“The market has evolved in a way such that this information is useful—it has some value that it didn’t have before,” said Aaron Portnoy, co-founder and vice president of research for vulnerability information startup Exodus Intelligence. “People [researchers] just don’t find value anymore in getting the accolade of their name on an advisory.”
Vulnerability Researchers: In Pursuit of Compensation
In the past, researchers typically had three options: full disclosure, no disclosure or work with an often-unappreciative vendor for free—so-called “responsible” disclosure. While most arguments focused on how to best serve software users, a secondary issue has always been whether researchers should be compensated for their work.
The ability to get paid for vulnerabilities that can be practically exploited is changing the market dynamics for researchers. Exploits have become the currency for all sorts of groups that have put themselves in the role of attacker on the Internet. From governments to cybercriminals to pen testers to industrial spies, many attacks need a working exploit to successfully compromise a target’s systems.
“The utopia of full-disclosure … to improve the security of the world, proved to be a failure for both final users waiting months for a patch, and for researchers who see their works used to make the business of other companies,” Auriemma said in an email interview.
At the turn of the century, security researchers largely fell into two opposing camps: Either the flaw finder turned in their vulnerability information to the vendor and worked through a long process to get the issue fixed, or the researcher decided to post the information publicly.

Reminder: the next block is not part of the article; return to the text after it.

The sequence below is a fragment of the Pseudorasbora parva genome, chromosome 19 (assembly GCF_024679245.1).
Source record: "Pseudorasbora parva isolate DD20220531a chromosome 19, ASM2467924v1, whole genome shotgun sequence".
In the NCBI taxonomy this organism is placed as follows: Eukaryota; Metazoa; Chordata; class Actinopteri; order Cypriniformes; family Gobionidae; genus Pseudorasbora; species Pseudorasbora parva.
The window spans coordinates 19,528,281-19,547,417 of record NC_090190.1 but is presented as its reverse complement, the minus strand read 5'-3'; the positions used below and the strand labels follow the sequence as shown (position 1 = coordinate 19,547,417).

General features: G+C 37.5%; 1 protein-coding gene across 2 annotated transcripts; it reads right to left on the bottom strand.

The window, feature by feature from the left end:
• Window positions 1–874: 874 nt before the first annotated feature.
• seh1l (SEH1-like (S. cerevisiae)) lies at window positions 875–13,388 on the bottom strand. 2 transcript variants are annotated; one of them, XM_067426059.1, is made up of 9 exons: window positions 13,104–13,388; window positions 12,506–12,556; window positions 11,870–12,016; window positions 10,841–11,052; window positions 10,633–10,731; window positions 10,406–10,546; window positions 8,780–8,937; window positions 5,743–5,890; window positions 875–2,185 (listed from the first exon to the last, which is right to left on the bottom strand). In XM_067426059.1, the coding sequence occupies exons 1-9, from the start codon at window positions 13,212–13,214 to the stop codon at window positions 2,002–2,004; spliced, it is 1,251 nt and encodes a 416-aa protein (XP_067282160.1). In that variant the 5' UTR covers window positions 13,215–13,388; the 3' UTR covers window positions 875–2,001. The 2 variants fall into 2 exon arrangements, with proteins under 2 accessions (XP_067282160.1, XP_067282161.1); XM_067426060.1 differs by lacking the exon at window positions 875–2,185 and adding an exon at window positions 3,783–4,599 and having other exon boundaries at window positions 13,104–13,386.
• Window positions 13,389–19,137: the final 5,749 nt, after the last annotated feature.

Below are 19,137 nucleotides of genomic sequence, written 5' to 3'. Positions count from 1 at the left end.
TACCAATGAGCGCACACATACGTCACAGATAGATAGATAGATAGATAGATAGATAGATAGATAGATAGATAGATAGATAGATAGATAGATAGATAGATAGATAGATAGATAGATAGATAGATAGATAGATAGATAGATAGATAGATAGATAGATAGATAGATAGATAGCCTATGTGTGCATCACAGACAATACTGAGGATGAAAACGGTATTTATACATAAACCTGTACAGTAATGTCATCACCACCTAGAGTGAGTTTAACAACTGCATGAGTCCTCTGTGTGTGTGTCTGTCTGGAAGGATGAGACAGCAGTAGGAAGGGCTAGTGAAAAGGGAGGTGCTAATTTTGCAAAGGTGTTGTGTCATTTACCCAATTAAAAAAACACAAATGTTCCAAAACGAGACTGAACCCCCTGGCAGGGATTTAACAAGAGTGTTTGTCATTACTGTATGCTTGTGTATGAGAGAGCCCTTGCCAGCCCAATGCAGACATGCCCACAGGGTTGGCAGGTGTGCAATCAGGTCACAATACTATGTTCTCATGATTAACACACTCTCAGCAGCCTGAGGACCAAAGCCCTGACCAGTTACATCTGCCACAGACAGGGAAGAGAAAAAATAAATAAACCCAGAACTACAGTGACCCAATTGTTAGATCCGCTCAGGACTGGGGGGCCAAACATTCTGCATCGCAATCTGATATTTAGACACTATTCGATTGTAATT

Security experts who supported full-disclosure argued that the shaming of a company and the resulting headaches would cause it to take security, and secure development, more seriously. Yet, the approach was also easier: Researchers did not have to worry about dealing with companies that had, for the most part, negative feelings.
“The idea of public disclosure is a good idea, because it forces software developers to get things done,” said Adriel Desautels, CEO and founder of Netragard, a security consultancy and vulnerability brokerage. “But the reality of the past 10 years is that has not been the case.”
In the midst of that debate, the first third-party white-market bounty programs were created. In August 2002, VeriSign’s iDefense established the Vulnerability Contributor Program (VCP), offering to pay researchers for information about flaws. TippingPoint—who hired David Endler, the original creator of iDefense’s VCPcreated its own program in 2005. In 2004, Mozilla started offering its own modest bounties of $500 for bugs, followed by Google, Facebook and now PayPal, which in June announced its own rewards for bugs found in the company’s websites.